The Informant herein, was involved in pharmaceutical trade whereas, Opposite Party 1 (OP-1), was a registered state-level association of wholesalers and retailers of pharmaceutical companies. One of the Informant’s member, dealt in pharmaceutical products. The Informant had alleged that its aforesaid member, had approached clearing and forwarding agents of various pharmaceutical companies, seeking supply of their products, for which he made an advance payment to them in the form of cheques/Demand Drafts (DD). However, these cheques/DDs were returned and he was denied the supply of pharmaceutical products by said companies without assigning any reason.

It was alleged that OP-1 used to issue No Objection Certificate (NOC)/Letter of Consent (LOC) on the basis of which appointment of the stockist was made by pharmaceutical  companies and, the practice of mandating NOC/LOC was stifling competition in the market by limiting access of consumers to various pharmaceutical products and controlling supply of drugs in the market by ensuring that only those distributors which were favored by OP-1 were eventually selected by the pharmaceutical companies to do business with them. The Commission prima facie found merit in the allegations of the Informant. Accordingly, the Commission directed the Director General (DG) to cause an investigation.

Findings of the DG in the Main Investigation Report

The DG investigated the conduct of OP-1 to determine whether it was mandating the requirement of NOC/LOC to be taken from it prior to the appointment of stockist by the pharmaceutical companies. He observed that Clause 28(a) of the Drugs (Price Control) Order, 2013 created an obligation on a pharmaceutical company to sell drugs/medicines unless there was a “good and sufficient reason” to refuse. He also observed that member of the Informant, used to send indent along with a draft/cheque, without having been appointed as a stockist, despite being aware of the procedure for appointment of stockist. Instead of following the due procedure, the member of the Informant indulged in threatening the pharmaceutical companies, issuing reminders within a very short gap and sending letters at wrong addresses. The DG concluded that OP-1 was consistently using anti-competitive activities which included grant of approval before appointment of stockist, imposing restrictions on the rates of the products and regulating the supply of the goods and despite there being a circular in place against the practice of seeking and providing NOC/LOC, OP-1 was constantly violating it. According to the DG, the act of indulging in the said practices by OP-1, amounted to limiting and controlling supplies of pharma products, thereby contravening provisions of Section 3 of the Act.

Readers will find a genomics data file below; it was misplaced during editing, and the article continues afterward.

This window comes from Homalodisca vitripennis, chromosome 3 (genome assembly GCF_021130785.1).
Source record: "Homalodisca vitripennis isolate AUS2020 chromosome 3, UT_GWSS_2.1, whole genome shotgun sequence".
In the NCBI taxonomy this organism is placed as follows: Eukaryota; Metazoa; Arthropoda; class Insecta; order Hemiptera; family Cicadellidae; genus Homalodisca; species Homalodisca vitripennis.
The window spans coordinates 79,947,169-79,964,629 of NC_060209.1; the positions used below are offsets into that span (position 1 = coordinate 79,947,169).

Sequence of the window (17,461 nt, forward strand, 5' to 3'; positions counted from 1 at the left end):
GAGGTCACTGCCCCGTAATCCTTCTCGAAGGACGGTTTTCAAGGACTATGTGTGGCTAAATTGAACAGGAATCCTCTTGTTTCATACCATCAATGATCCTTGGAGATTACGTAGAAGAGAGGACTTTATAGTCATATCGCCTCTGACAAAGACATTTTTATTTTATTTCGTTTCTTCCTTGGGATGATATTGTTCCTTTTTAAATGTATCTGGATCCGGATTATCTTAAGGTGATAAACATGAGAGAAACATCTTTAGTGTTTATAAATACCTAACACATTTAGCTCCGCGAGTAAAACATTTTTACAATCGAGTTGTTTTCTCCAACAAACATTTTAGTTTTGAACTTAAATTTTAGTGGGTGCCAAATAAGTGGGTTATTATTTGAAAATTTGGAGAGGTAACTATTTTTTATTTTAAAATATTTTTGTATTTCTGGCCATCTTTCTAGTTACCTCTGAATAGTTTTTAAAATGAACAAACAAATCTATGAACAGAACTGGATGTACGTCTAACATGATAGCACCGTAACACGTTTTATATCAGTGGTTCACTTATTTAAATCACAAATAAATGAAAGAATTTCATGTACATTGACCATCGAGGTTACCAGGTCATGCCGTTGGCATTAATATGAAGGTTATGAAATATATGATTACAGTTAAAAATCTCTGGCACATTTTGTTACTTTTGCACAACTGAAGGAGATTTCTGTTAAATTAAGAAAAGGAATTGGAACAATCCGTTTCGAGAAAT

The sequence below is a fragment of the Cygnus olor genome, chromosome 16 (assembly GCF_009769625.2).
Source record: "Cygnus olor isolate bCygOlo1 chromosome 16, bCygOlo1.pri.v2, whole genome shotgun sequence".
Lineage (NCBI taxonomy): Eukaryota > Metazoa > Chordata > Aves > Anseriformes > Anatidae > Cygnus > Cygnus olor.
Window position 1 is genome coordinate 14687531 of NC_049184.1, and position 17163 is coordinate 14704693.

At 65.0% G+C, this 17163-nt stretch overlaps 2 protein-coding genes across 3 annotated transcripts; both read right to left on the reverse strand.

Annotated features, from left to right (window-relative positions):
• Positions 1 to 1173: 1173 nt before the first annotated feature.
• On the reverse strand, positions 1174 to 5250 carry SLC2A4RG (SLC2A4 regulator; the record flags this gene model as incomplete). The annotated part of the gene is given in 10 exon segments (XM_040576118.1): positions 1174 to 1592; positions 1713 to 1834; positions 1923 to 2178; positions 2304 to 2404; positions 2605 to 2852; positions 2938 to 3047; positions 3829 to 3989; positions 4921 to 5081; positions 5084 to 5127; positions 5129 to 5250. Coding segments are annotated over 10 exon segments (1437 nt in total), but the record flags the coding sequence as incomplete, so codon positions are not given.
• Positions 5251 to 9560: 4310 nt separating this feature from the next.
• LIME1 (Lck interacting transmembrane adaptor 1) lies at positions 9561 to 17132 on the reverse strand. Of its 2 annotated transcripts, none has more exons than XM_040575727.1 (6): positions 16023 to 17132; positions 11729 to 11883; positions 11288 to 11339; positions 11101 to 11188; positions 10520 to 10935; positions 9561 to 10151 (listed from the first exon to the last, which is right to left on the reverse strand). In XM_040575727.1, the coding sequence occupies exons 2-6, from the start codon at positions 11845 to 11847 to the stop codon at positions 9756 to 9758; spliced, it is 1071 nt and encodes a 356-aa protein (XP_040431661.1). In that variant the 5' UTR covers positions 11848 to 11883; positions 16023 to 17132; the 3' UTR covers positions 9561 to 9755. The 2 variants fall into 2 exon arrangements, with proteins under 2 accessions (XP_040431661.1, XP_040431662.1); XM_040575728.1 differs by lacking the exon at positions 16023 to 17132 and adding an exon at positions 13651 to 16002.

Oral Submission by OP-1

OP-1 denied all the allegations made against it. OP-1 had no role to play between the distributors/stockist and the pharmaceutical companies. OP-1 further stated that the DG had cherry-picked the statements of witnesses to suit its findings and had not provided complete detailed versions of replies and submissions of the Informant or him.

Order

The Commission relied on DG’s Report and directed OP-1, to cease and desist from indulging in the practice of mandating clearance/NOC/LOC which had been held to be anti-competitive in terms of the provisions of Section 3 of the Act. It also directed OP-1 to organize, in letter and spirit, at least five competition awareness and compliance programs for its members. The Commission imposed a penalty on OP-1 at the rate of 10% of the average of its income.[Madhya Pradesh Chemists and Distributors Federation (MPCDF) V. Madhya Pradesh Chemists Druggist Association (MPCDA), 2019 SCC OnLine CCI 7, decided on 03-06-2019 ]

Case BriefsTribunals/Commissions/Regulatory Bodies

Competition Commission of India: A four-member bench comprising of Devender Kumar Sikri, Chairperson and Sudhir Mital, Augustine Peter and U.C. Nahata, Members, ordered the matter filed under Section 19(1)(a) of Competition Act 2002, to be closed forthwith holding that no case of contravention of provisions of the Act was made out against the makers of the movies ‘Padmavat’ and ‘Padman’ (opposite parties).